How to Reduce Echo in a Room with Hardwood Floors


Hardwood floors can be an acoustic nightmare. Whether you’re recording a song, doing a podcast or simply having a conversation, a hardwood floor can make everything sound awkward.

That’s because a hardwood floor reflects the sound waves. The sound waves bounce from one hard surface to another, producing echo.

Echo reduction is one of the main problems discussed in the soundproofing community. So there are a couple of effective methods for reducing echo that many people have found to be helpful.

You can implement them by yourself, without having to pay a professional. And you might not have to spend a single dollar if you already have the material at home. So without further ado, these are the methods and products that I recommend:

1. Cover the floor with soft material

The only way to reduce echo is by covering the hard surfaces with soft material.

In case of a hard floor, you can use carpeting, a rug, cork tiles, rubber tiles and vinyl tiles. All of these simple options will get the job done.

Simply cover the floor with a soft surface that you prefer. The more of the area you cover, the better echo reduction you’ll get.

Lately, I’ve been recommending these soft floor tiles (link to Amazon) for soundproofing purposes because they’re thick, affordable and there are some wonderful colored designs to choose from.

2. Cover the walls with wallpaper

3D wallpaper for echo reduction.

When it comes to sound reverberation, hard walls are just as problematic as the floors. In order to make a wall softer and echo absorbent, wallpaper is a very simple solution.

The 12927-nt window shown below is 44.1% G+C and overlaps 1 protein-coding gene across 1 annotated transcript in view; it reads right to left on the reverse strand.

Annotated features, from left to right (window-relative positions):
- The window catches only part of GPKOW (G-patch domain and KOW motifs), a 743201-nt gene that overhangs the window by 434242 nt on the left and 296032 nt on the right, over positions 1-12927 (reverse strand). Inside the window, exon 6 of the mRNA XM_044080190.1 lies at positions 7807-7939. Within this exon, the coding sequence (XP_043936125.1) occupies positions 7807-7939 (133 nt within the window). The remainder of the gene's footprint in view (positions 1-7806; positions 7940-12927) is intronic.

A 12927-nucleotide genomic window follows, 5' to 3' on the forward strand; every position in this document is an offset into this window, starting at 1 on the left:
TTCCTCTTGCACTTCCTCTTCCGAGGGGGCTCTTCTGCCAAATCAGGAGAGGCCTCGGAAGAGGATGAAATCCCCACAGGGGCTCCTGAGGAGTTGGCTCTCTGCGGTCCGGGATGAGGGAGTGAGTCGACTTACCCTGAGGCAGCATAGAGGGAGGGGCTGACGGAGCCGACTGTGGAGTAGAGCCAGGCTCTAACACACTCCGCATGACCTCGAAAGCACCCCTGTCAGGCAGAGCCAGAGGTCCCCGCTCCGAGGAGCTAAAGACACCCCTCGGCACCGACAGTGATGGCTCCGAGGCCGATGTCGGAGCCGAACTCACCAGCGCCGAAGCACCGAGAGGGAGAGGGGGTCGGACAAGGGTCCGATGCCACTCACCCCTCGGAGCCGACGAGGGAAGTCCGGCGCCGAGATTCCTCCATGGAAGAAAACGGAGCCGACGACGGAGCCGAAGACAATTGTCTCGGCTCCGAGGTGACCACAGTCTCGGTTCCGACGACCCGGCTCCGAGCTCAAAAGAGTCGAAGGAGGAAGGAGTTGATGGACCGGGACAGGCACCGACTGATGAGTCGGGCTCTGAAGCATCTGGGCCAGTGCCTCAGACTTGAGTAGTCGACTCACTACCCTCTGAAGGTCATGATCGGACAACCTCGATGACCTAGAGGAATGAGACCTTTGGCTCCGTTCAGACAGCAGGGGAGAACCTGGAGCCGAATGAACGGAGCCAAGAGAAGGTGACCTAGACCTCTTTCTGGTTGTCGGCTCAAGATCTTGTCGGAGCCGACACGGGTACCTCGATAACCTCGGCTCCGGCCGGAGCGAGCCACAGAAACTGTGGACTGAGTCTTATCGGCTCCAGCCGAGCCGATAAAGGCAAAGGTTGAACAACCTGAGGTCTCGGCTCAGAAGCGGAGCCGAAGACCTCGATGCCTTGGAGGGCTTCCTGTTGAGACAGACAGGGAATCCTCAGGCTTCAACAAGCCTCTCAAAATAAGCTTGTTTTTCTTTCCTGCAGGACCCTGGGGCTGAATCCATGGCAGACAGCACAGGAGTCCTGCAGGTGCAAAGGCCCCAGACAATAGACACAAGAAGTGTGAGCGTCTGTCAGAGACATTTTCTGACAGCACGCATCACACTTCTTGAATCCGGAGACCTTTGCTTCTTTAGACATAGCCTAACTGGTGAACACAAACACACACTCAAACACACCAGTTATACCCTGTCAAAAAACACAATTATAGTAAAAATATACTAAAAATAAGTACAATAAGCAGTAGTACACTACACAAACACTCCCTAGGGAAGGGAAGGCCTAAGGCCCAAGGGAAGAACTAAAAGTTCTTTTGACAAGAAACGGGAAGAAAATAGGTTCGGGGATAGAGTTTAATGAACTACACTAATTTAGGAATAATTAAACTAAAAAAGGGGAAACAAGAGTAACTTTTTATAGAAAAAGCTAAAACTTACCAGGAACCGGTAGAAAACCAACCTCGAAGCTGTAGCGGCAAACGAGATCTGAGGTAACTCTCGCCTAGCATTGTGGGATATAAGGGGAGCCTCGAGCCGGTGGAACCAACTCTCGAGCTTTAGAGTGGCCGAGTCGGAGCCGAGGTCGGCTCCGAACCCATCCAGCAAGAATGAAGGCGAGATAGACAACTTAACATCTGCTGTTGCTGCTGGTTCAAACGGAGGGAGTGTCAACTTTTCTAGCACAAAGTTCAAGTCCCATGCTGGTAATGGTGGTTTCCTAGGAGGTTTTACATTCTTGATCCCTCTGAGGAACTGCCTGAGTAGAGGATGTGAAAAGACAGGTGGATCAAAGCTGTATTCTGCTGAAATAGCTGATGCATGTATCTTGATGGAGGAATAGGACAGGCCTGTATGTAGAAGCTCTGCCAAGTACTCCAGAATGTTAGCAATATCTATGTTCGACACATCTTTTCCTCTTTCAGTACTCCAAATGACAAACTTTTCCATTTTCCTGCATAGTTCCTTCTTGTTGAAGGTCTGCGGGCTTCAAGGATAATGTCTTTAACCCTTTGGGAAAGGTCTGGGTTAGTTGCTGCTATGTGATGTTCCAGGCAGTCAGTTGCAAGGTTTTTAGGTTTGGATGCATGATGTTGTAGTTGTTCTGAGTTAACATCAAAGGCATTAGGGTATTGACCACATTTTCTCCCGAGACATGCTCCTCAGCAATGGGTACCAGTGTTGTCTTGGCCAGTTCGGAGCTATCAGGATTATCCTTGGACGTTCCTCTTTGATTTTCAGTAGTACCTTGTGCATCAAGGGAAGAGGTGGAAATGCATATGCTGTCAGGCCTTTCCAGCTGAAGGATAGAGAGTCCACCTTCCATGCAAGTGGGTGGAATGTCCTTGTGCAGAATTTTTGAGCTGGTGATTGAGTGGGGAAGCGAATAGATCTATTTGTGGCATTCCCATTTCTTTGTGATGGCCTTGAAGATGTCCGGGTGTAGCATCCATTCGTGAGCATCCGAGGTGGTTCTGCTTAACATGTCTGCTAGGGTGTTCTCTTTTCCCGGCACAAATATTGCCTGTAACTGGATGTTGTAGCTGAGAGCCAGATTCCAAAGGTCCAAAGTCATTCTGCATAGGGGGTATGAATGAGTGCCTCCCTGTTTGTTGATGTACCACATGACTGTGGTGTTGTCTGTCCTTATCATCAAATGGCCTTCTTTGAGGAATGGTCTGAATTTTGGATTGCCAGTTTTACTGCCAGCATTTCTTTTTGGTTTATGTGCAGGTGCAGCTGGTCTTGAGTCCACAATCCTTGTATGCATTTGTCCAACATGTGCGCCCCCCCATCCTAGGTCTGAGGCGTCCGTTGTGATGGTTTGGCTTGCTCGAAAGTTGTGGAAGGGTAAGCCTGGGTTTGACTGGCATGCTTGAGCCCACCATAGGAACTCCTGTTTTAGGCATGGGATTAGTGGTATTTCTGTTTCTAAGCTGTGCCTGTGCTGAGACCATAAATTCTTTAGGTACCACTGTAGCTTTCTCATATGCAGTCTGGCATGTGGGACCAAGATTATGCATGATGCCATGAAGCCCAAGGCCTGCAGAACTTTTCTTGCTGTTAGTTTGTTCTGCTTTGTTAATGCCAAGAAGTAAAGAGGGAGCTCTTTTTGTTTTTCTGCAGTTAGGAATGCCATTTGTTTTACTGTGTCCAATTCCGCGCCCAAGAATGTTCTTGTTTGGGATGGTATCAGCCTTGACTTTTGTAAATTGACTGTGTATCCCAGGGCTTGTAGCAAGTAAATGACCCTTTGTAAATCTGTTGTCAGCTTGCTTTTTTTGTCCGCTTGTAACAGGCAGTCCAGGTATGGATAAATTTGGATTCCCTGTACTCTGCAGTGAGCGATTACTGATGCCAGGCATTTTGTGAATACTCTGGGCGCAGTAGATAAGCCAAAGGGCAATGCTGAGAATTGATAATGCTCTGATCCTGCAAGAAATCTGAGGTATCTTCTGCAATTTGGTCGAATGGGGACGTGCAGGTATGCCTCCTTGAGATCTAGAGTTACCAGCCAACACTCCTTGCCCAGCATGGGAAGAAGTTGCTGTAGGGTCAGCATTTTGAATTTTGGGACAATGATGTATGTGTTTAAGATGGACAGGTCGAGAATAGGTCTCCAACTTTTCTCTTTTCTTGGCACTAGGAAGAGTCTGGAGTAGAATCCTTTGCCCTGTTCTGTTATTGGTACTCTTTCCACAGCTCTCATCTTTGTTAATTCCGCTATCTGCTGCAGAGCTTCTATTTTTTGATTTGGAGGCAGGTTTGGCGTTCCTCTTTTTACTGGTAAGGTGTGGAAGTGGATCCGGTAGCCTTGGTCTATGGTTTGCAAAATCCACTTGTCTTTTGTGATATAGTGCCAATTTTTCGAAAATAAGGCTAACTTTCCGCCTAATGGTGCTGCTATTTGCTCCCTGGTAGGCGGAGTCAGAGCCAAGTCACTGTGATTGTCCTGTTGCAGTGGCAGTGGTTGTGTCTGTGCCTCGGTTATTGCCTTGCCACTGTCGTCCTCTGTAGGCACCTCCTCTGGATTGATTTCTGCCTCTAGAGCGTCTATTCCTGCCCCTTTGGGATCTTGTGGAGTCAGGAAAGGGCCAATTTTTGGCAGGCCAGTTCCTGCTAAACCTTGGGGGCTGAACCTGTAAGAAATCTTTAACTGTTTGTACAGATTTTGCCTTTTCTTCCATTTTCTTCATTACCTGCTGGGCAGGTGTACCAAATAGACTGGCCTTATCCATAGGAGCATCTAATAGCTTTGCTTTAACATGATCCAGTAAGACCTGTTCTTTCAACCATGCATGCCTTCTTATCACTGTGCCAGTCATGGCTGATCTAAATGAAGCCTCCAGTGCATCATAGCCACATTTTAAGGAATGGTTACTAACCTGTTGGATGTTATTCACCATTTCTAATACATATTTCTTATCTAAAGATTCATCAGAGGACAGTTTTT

Thicker, three-dimensional wallpaper will be better for absorbing noise and echo, because the noise gets trapped more effectively. This is why so many soundproofing materials are wedgy or have an egg crate design.

Make sure to cover the entire wall for the best results. Or if some parts of the wall are not covered, place some large furniture such as bookshelves in front. A sofa and a large painting could also work.

3. Hang acoustic panels on the walls and ceiling

Another approach you can take is to install acoustic panels on hard surfaces.

These panels are professionally designed to reduce echo in a room. That’s why you will find every recording and podcasting studio has at least a couple of those hanging on the walls.

Black & Blue foam panels covering a ceiling

The “more is better” approach is true in this case as well. So the more panels you’re able to install, the more echo reduction you’ll have. But even placing them sporadically across the surface of a wall will make a big difference.

These panels can also reduce the noise coming through the walls, so if you use thick panels, they will also act as soundproofing agents. They can be hanged on any surface by using hanging strips, spray adhesive or nails/screws.

If you’re interested in this method, these are the best panels and installation guide.

4. Place more furniture in the room

This is a very simple and possibly cost-free solution. If you can get a lot of soft furniture in the room, it can reduce echo further.

For example, bookshelves filled with books, perhaps some clothes hanging on a wall, and a sofa, pillows, fluffy toys etc.

All of these will soak up some of the echo. You’ll still probably have to use some echo reducing material directly on the surfaces, but not as much as you’d have to otherwise.

5. Hang noise-absorbing curtains on the windows

If there’s any windows in the room, make sure to cover them with soft material such as noise-blocking curtains or even thick moving blankets.

It’s true that even the thinnest curtains are better than nothing. But for real echo and noise reduction, I highly recommend using thick and heavy noise-reducing curtains. Because they’re professionally designed for this purpose and they can be hanged on a rod just like any other curtain, and they look really nice.